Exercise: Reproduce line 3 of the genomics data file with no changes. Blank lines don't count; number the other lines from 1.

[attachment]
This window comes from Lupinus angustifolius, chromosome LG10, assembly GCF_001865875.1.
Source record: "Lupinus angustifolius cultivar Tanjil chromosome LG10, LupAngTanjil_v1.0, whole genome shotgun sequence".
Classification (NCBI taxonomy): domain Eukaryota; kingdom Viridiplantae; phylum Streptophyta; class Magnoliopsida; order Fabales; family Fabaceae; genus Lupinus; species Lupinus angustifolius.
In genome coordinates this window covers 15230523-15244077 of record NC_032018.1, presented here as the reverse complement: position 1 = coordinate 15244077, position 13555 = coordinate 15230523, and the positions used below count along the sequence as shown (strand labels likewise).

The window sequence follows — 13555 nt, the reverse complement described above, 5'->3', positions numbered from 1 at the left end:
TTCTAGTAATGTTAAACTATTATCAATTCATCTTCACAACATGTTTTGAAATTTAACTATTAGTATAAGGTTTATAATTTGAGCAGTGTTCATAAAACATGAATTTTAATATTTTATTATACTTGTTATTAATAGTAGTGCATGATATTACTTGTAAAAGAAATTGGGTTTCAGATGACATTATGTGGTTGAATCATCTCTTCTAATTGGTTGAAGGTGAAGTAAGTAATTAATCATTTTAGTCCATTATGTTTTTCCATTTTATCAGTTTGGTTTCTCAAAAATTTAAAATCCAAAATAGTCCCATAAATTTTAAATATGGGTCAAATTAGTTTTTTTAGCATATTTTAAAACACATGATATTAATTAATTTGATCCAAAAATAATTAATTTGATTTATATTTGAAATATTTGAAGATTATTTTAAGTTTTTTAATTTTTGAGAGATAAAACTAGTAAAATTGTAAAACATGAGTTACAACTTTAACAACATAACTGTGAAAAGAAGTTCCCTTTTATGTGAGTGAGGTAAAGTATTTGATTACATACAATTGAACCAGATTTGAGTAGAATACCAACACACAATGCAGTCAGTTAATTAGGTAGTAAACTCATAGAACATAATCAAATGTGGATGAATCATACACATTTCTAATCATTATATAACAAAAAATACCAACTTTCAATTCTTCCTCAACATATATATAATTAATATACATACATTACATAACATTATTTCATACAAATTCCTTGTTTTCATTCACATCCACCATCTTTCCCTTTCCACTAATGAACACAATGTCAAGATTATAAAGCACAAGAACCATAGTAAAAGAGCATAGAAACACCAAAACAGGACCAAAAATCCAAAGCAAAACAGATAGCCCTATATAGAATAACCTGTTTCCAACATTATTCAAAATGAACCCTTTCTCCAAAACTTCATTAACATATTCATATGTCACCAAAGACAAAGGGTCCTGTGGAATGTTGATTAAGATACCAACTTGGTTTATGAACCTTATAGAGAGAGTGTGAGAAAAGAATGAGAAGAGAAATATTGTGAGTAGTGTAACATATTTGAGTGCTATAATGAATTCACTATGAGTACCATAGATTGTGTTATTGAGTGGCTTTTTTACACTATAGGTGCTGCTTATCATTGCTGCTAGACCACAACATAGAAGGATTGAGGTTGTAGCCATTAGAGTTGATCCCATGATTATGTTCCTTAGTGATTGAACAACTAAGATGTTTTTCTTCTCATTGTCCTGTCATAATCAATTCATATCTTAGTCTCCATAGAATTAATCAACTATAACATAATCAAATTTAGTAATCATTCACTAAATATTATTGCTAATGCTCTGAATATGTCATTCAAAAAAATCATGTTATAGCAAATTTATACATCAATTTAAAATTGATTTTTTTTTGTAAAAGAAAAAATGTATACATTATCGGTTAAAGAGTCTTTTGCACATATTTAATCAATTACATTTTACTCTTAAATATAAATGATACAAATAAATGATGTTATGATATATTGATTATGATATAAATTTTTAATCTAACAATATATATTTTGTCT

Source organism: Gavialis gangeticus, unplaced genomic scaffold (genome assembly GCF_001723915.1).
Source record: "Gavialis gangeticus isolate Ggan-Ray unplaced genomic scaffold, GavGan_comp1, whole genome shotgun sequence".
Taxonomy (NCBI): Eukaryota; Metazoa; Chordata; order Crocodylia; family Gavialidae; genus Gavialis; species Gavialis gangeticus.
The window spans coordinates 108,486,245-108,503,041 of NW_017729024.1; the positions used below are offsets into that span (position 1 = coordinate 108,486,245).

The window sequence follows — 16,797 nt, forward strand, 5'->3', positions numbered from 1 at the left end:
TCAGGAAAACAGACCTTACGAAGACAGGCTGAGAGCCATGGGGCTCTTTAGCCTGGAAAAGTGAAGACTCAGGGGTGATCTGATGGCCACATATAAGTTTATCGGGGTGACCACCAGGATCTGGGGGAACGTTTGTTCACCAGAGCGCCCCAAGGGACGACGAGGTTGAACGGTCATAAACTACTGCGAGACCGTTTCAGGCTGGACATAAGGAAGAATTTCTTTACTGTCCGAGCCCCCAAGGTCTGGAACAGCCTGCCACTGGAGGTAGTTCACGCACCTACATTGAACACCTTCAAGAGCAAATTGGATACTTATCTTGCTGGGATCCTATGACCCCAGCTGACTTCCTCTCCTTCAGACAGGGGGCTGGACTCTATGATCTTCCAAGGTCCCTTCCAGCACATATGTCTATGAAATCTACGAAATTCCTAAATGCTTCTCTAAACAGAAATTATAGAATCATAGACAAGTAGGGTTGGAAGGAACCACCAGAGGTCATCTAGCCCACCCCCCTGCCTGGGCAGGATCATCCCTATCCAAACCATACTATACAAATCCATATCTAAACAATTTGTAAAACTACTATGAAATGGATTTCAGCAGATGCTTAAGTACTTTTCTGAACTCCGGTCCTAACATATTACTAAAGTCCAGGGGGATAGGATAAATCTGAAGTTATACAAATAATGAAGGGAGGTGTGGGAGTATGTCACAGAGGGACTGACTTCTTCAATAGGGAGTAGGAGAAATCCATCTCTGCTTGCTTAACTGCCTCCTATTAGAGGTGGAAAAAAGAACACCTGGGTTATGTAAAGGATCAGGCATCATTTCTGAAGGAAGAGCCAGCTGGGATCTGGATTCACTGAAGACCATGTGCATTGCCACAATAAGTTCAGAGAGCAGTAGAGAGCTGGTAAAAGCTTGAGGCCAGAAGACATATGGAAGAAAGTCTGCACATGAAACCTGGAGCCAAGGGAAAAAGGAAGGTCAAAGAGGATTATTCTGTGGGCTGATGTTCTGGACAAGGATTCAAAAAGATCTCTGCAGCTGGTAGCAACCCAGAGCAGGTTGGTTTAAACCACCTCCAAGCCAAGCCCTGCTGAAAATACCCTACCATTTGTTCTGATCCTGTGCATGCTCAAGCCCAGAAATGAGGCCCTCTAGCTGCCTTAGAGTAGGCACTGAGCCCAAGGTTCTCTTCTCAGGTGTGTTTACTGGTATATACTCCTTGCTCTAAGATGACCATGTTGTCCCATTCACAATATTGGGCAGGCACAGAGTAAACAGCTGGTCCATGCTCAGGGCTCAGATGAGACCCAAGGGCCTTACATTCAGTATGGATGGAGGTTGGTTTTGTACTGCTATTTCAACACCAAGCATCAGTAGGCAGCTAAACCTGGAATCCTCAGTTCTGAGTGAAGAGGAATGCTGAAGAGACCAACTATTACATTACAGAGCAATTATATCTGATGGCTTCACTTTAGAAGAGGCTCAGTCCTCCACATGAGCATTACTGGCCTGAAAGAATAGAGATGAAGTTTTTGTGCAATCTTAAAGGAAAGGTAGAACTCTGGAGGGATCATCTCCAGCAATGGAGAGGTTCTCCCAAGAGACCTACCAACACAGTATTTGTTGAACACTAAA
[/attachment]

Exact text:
Classification (NCBI taxonomy): domain Eukaryota; kingdom Viridiplantae; phylum Streptophyta; class Magnoliopsida; order Fabales; family Fabaceae; genus Lupinus; species Lupinus angustifolius.